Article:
Dominant over Saffron Beach (Ire) (New Bay {GB}) and Alcohol Free when the ground was riding similarly slick in the May 2 G1 1000 Guineas, Ballydoyle's Mother Earth (Ire) (Zoffany {Ire}) is back in action again. Her two subsequent efforts when second and third respectively on unsuitably soft going in the G1 Poule d'Essai des Pouliches at ParisLongchamp May 16 and the Coronation showed her to be as game as she is classy and she remains unexposed on this trip and ground. “This is a very good and deep renewal of the Falmouth and it will take plenty of winning,” Ryan Moore said. “My filly obviously ran well when third to Alcohol Free and Snow Lantern in the Coronation S. last time, but I'd like to think she is a bit better than she showed there. Her 1000 Guineas win and subsequent second in France clearly mark her out as a high-class operator and she acts on quick and deep ground, so she is versatile on that score with more rain about.”

There is little between Indie Angel (Ire) (Dark Angel {Ire}), Lady Bowthorpe (GB) (Nathaniel {Ire}), Queen Power (Ire) (Shamardal) and Champers Elysees (Ire) (Elzaam {Aus}) on the form of the Duke of Cambridge June 16, where the Cheveley Park's mercurial grey had things fall into place. Supplemented for this, Indie Angel will need to prove that her Royal Ascot career-best was not a one-off. “If it had closed a day after the Duke of Cambridge, rather than the day before, she would have been in it,” the Stud's managing director Chris Richardson said. “She bounces off quick ground, so we're just hoping there's no more rain. She's in good form. John [Gosden] is very happy with her and hopefully Frankie [Dettori] can work his magic again.”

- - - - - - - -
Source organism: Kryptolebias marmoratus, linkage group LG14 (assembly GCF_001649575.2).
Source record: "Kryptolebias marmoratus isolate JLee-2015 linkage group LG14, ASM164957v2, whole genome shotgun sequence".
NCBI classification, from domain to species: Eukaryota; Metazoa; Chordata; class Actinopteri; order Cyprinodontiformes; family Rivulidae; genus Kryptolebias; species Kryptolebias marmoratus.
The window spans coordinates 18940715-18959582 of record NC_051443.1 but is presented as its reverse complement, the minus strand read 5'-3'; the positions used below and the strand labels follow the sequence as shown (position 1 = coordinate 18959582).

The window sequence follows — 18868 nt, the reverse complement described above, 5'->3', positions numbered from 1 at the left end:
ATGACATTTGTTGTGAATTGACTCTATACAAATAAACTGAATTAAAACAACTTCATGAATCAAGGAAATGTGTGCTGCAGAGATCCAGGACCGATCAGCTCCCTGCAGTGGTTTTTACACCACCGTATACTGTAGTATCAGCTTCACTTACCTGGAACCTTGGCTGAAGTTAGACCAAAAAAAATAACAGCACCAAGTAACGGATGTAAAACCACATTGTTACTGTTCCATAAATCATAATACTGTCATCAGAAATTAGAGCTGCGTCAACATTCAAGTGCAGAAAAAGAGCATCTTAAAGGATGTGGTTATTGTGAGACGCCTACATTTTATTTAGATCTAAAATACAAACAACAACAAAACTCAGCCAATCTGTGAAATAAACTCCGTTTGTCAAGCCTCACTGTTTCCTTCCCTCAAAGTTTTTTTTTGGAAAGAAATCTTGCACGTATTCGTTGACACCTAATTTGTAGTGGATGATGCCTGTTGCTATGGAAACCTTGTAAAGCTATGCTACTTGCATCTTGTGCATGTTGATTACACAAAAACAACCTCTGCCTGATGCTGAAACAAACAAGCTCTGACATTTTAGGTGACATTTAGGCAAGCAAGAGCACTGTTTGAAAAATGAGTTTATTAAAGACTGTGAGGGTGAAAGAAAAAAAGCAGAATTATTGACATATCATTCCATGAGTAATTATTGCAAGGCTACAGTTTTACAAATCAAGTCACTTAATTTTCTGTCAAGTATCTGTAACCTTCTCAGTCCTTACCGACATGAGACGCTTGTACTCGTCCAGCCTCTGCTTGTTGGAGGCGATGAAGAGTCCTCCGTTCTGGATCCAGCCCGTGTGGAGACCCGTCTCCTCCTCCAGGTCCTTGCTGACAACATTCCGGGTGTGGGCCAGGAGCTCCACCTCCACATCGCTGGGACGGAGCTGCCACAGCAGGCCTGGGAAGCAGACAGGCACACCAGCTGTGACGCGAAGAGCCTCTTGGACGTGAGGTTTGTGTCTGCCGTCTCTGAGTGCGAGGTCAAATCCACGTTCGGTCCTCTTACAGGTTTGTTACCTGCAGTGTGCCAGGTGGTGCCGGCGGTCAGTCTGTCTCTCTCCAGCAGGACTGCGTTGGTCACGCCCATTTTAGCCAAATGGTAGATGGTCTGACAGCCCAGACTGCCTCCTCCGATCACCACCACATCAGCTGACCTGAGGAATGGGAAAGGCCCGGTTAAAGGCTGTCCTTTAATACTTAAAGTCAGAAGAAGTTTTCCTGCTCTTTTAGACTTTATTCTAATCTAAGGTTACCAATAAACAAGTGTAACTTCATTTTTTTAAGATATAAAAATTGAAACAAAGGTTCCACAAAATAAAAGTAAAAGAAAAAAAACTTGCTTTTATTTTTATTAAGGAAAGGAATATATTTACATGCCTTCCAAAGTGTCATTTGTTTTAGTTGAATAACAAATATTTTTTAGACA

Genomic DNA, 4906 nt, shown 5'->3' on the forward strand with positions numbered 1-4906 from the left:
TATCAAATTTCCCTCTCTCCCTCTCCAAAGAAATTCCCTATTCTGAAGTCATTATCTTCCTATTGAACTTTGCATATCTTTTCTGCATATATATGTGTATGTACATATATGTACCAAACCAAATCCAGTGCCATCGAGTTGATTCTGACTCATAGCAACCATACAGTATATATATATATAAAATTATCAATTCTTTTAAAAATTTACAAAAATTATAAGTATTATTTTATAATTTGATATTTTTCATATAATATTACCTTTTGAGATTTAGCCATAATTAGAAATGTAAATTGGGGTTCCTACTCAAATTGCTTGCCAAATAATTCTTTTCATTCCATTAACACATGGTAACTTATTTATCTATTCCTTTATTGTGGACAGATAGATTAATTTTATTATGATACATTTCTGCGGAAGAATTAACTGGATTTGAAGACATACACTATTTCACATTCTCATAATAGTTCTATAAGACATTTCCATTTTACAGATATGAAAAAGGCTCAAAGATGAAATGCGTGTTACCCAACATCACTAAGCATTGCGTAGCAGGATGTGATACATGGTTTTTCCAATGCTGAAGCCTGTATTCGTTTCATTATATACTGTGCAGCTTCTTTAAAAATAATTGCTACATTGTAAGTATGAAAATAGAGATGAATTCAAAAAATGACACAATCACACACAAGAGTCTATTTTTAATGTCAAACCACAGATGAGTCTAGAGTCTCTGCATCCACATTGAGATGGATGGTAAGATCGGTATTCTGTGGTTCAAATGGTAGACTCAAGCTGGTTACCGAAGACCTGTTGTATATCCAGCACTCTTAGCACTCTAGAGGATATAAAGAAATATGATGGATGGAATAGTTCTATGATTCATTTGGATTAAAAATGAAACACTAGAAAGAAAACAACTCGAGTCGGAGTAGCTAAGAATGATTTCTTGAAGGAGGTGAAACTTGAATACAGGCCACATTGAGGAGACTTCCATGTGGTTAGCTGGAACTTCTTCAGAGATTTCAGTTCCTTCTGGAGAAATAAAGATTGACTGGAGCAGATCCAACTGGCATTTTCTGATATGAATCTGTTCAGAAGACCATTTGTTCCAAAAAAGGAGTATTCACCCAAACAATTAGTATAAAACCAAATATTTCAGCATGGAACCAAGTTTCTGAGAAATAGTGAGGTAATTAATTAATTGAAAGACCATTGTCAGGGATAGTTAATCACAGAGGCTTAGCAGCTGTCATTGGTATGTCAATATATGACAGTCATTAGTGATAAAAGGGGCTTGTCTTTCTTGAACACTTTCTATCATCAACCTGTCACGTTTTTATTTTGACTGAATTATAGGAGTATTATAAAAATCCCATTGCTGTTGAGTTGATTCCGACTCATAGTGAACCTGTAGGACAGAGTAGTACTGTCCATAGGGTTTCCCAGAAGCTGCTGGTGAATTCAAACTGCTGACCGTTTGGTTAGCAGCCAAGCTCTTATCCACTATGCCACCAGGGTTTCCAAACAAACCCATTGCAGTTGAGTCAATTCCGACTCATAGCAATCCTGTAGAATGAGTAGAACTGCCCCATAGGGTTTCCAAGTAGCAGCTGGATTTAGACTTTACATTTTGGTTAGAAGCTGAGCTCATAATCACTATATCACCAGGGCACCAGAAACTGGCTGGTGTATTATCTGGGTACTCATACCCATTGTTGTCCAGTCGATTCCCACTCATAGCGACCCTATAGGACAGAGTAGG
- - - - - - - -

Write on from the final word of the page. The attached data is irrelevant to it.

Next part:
In the nine-furlong G2 Dahlia S. here May 2, it was Lady Bowthorpe and Queen Power who had Indie Angel's measure and with the former going on to chase home Palace Pier (GB) (Kingman {GB}) in Newbury's G1 Lockinge S. May 15 she narrowly sets the standard.

In the card's six-furlong G2 Duchess of Cambridge S., there is a fascinating rematch between the June 18 G3 Albany S. one-two-three Sandrine (GB) (Bobby's Kitten), Hello You (Ire) (Invincible Spirit {Ire}) and Oscula (Ire) (Galileo Gold {GB}) with this ground offering a vastly contrasting scenario. With the Royal meeting only just surviving an inspection on that day, it is impossible to know how the trio or the well-beaten 'TDN Rising Star' Flotus (Ire) (Starspangledbanner {Aus}) will perform here but it is still a learning process for the raw juvenile fillies at this stage.

Interestingly, Thursday's G2 Tattersalls July S. was fought out by a trio who swerved the fast ground prevalent on the first three days of Royal Ascot and it will be fascinating to see how the fillies fare with the Albany run on slow ground. Sandrine's trainer Andrew Balding said, “I've been very happy with her since Ascot. Ground conditions will be very different and that's a question mark, but she seems in good form and I thought she was very impressive in the Albany, so fingers crossed for a good run.”